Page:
Already nicknamed the "community commissioner," District 2 Lee County Commissioner Cecil Pendergrass has a laundry list of priorities for his first term in office.
"The main thing about my election was the voice of the people," he said Thursday. "They wanted a change in Lee County government."
With a 5-0 vote, Pendergrass also will serve as chairman of the board.
"It was a vote of confidence, I believe, from my peers," he said.
Pendergrass cited cutting the budget, increasing tax relief for locals, creating a business-friendly environment and building a consensus between the county and local municipalities as some of his top priorities.
"We have to reduce our expenditures," he said. "Stop spending the reserve money."
On the new board's first day in office, it dealt with the MEDSTAR issue by shutting down the county program in lieu of a public-private partnership.
"That saves us $2 million a year," Pendergrass said.
The board also changed the IT - information technology - computer software storage between the Lee County Board of County Commissioners and Lee County Clerk's Office, saving an estimated $862,000 annually.
"That saves us 62 percent in the first year," he said.
To further decrease the budget, Pendergrass wants to work with the city manager to leave vacated county positions vacant, rather than fill them.
As for providing some tax relief to citizens, he cited two proposals.
"That's something I'll be presenting to Lee County residents," Pendergrass said of the coming months. "People are just trying to survive right now."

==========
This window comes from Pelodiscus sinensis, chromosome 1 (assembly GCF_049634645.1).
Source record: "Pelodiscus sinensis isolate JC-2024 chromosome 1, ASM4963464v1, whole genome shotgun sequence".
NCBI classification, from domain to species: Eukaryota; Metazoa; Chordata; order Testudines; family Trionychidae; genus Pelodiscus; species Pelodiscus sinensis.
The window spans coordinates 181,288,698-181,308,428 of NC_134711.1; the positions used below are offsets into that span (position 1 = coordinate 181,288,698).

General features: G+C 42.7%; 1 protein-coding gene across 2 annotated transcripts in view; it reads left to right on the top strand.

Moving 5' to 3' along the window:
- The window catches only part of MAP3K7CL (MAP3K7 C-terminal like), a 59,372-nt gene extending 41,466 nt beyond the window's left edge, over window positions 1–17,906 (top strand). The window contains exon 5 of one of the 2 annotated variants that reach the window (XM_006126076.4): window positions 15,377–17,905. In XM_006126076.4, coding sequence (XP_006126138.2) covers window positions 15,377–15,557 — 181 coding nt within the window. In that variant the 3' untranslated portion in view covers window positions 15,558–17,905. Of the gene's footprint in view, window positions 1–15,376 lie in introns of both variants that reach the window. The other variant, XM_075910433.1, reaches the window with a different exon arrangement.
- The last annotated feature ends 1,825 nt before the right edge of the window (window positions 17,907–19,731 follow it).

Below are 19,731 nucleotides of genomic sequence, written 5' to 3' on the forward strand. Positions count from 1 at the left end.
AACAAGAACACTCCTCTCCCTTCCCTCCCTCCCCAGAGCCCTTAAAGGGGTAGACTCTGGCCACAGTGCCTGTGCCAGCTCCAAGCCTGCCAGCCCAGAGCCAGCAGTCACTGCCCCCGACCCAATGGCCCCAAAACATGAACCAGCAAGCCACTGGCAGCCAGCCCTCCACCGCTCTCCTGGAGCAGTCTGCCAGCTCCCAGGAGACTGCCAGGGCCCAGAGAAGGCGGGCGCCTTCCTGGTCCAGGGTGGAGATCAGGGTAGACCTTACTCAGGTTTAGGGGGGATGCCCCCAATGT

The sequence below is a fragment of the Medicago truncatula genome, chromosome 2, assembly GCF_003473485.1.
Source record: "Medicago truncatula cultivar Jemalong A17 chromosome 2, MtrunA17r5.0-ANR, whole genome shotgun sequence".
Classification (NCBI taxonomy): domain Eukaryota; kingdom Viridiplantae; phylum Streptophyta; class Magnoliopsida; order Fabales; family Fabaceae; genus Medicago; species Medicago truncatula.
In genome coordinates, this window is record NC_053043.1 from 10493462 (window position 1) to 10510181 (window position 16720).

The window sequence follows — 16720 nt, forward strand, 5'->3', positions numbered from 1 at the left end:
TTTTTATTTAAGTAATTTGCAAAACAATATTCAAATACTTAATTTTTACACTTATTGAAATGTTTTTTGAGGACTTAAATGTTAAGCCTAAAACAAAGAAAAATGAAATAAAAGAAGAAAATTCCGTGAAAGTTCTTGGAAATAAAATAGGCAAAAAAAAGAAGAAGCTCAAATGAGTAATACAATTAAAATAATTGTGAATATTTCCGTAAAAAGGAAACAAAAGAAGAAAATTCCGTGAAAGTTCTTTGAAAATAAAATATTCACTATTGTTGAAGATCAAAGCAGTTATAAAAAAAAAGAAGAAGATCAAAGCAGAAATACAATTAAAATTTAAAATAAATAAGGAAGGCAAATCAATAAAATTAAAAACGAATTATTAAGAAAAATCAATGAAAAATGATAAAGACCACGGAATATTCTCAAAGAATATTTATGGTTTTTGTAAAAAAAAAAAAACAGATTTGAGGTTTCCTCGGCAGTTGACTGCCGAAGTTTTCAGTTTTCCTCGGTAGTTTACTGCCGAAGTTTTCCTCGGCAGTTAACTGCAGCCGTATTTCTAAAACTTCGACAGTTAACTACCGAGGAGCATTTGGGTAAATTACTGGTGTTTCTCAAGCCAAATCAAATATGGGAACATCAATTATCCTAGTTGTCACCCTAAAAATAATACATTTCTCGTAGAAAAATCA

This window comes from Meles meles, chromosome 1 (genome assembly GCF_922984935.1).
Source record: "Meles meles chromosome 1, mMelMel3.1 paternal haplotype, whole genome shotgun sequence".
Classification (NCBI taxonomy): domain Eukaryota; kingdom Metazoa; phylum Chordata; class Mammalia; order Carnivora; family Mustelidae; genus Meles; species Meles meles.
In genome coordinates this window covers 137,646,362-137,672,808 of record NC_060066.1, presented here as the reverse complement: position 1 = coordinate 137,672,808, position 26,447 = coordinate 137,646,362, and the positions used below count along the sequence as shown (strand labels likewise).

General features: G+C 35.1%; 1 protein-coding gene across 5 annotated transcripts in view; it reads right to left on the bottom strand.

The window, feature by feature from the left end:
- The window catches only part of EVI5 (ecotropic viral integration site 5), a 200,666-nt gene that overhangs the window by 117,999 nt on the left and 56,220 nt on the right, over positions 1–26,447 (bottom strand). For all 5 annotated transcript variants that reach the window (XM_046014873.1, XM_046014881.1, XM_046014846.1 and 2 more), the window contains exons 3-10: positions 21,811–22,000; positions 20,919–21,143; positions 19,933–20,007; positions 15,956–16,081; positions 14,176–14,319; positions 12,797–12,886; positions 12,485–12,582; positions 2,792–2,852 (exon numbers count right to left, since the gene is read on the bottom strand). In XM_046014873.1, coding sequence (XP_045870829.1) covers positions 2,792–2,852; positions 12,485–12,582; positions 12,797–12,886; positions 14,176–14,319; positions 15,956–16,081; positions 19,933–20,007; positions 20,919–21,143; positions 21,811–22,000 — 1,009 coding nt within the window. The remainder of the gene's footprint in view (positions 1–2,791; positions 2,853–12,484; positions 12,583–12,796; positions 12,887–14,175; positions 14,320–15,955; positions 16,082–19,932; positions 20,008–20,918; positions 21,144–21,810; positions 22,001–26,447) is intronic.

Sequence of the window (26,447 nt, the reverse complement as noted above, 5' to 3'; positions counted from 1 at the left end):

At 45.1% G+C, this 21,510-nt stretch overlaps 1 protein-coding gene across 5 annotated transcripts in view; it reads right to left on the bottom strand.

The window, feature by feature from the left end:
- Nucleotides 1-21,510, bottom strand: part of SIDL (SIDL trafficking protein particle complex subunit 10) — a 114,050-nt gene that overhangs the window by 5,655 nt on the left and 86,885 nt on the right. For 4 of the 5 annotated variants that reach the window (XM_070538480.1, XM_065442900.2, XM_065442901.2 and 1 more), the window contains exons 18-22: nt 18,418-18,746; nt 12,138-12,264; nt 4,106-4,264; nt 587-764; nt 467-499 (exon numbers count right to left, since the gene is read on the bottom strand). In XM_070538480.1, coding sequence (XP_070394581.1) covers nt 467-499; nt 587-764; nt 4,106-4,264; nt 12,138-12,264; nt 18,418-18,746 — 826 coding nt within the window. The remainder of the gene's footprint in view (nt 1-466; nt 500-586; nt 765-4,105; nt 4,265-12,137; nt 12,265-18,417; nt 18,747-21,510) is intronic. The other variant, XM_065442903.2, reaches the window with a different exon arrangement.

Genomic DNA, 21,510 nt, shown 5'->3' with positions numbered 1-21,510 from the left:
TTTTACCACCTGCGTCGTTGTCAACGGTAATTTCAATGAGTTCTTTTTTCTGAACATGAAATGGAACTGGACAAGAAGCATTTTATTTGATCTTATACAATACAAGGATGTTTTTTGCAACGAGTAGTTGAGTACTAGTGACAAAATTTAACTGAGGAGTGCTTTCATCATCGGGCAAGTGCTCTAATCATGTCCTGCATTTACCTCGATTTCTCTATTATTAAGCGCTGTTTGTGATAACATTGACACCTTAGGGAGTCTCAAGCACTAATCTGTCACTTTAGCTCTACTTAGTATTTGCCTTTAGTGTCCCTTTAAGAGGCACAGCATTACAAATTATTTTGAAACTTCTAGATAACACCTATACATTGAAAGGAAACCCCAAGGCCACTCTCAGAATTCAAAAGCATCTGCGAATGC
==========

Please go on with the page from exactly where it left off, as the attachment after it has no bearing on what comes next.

On one, he wants to propose that the county adopt the language of a new state amendment that gives people over the age of 65, who own a property valued at $250,000 or more, an additional $25,000 Homestead exemption.
Pendergrass noted that there are criteria and it is not for everyone.
"But, it's tax relief for somebody," he said.
Pendergrass declined to go into the specifics of his second proposal Thursday, but said it would help local businesses and homeowners.
"It's something I was supporting before the election," he said.
In creating a more business-friendly environment, Pendergrass wants to focus on the process of obtaining permits and how to make it easier.
"Just working with the local business owners, developers, and working with county staff to streamline the permitting process," he said.
As soon as Monday, the board will tackle impact fees.
"That's another issue where we can help reduce taxes and the burden on new homeowners trying to build property here in Lee County," Pendergrass said.
Asked about how he plans to bring Lee County and its municipalities into agreement on issues, he noted that communication is key. Pendergrass said he has been and will continue to meet with them to listen and share ideas.
"We need them and they need us," he said. "It's to try to bridge that gap to work together well."
Pendergrass noted that Cape Coral is one of the largest local cities.
"I want to build and work with the city of Cape Coral on a lot of issues and help them as they grow," he said.
Pendergrass also wants to hear from the public.
"I've been working day and night for this job since I've been elected, and I'm going to continue those efforts," he said. "The residents really, really love having someone there they can speak to."